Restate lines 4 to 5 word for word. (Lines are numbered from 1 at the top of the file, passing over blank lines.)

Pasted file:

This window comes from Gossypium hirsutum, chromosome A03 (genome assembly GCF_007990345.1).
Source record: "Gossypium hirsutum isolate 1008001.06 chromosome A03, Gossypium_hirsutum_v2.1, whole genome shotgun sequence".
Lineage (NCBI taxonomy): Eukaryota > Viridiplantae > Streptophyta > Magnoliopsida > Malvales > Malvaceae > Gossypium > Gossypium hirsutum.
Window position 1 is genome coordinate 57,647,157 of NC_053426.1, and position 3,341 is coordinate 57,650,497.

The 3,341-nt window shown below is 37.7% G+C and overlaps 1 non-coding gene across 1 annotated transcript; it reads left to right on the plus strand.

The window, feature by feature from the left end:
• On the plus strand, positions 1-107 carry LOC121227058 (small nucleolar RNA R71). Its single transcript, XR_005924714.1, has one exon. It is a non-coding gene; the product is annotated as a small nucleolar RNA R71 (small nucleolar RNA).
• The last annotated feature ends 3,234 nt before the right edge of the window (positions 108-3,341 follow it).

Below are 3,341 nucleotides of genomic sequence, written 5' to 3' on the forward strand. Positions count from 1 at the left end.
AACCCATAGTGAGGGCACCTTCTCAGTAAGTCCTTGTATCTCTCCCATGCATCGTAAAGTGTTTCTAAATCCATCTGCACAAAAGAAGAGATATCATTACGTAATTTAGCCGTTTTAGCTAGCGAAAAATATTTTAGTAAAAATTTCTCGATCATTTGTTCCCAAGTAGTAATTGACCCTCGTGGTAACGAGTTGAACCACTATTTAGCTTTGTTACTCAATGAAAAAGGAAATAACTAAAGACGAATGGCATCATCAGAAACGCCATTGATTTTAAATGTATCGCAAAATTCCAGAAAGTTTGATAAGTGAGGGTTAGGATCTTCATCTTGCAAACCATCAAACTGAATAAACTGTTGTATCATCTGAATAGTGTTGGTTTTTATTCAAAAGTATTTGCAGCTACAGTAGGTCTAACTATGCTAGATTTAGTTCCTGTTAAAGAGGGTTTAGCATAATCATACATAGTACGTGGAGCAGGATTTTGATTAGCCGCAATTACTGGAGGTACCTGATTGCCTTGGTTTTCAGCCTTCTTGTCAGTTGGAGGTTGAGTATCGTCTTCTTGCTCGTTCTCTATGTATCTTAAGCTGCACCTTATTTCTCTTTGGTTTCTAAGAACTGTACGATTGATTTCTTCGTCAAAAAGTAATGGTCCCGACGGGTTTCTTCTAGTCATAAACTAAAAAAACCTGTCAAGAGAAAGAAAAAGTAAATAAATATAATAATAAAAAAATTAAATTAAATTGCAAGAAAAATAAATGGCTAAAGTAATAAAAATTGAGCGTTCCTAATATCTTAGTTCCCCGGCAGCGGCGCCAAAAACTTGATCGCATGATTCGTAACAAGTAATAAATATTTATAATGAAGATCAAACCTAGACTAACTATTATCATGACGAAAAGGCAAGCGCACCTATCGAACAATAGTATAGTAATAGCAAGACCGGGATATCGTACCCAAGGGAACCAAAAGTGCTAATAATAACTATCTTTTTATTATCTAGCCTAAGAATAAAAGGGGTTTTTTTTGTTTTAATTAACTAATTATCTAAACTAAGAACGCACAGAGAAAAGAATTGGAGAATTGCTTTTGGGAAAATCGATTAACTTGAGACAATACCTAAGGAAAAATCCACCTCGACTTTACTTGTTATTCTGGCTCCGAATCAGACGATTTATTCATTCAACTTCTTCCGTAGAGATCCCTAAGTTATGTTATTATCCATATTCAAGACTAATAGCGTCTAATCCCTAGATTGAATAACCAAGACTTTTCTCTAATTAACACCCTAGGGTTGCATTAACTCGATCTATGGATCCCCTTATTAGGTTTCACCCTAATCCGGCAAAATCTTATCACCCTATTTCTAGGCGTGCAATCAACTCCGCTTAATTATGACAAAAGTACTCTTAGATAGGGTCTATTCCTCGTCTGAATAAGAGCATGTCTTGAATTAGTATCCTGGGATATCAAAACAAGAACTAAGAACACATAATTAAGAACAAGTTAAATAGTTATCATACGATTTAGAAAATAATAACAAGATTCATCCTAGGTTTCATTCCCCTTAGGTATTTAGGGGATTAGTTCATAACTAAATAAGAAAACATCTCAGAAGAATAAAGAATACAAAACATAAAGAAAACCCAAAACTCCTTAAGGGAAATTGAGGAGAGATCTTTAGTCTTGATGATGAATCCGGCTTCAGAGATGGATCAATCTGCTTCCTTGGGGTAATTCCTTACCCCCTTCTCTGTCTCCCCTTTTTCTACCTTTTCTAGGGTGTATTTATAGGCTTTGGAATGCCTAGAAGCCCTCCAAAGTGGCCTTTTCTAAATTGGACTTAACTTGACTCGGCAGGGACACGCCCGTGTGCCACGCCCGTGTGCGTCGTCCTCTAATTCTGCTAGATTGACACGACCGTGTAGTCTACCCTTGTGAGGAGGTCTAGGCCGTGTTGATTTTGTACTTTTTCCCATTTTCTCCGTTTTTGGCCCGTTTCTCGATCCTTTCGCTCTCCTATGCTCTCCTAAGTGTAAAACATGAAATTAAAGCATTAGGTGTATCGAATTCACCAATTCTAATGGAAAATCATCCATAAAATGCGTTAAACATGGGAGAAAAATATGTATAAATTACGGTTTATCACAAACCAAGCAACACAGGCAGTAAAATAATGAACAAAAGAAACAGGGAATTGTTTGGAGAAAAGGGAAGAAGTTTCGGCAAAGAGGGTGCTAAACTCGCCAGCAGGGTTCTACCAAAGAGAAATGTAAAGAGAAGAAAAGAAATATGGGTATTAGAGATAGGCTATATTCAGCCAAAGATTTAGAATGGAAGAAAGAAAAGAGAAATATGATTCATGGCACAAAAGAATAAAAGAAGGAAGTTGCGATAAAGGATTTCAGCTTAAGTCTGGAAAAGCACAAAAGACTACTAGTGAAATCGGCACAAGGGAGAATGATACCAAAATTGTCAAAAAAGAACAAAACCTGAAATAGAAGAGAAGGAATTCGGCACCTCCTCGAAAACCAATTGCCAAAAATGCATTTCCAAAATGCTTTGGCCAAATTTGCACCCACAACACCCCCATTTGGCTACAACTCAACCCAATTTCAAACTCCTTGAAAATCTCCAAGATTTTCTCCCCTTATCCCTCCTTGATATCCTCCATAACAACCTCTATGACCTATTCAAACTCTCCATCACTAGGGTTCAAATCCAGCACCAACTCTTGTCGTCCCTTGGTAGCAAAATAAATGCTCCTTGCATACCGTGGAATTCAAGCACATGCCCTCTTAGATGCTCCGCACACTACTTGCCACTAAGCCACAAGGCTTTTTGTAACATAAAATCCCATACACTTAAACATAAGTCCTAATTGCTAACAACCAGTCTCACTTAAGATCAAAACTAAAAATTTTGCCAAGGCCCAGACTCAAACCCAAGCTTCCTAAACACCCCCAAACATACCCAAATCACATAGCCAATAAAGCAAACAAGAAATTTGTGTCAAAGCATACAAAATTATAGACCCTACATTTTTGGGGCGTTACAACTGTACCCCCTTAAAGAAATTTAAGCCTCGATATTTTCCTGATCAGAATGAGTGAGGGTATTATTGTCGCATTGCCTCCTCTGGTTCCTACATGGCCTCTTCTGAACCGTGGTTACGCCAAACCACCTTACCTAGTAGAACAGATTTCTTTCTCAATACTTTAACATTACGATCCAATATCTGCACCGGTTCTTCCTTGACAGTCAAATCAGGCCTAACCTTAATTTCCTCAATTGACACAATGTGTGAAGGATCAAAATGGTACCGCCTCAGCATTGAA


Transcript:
Window position 1 is genome coordinate 57,647,157 of NC_053426.1, and position 3,341 is coordinate 57,650,497.

The 3,341-nt window shown below is 37.7% G+C and overlaps 1 non-coding gene across 1 annotated transcript; it reads left to right on the plus strand.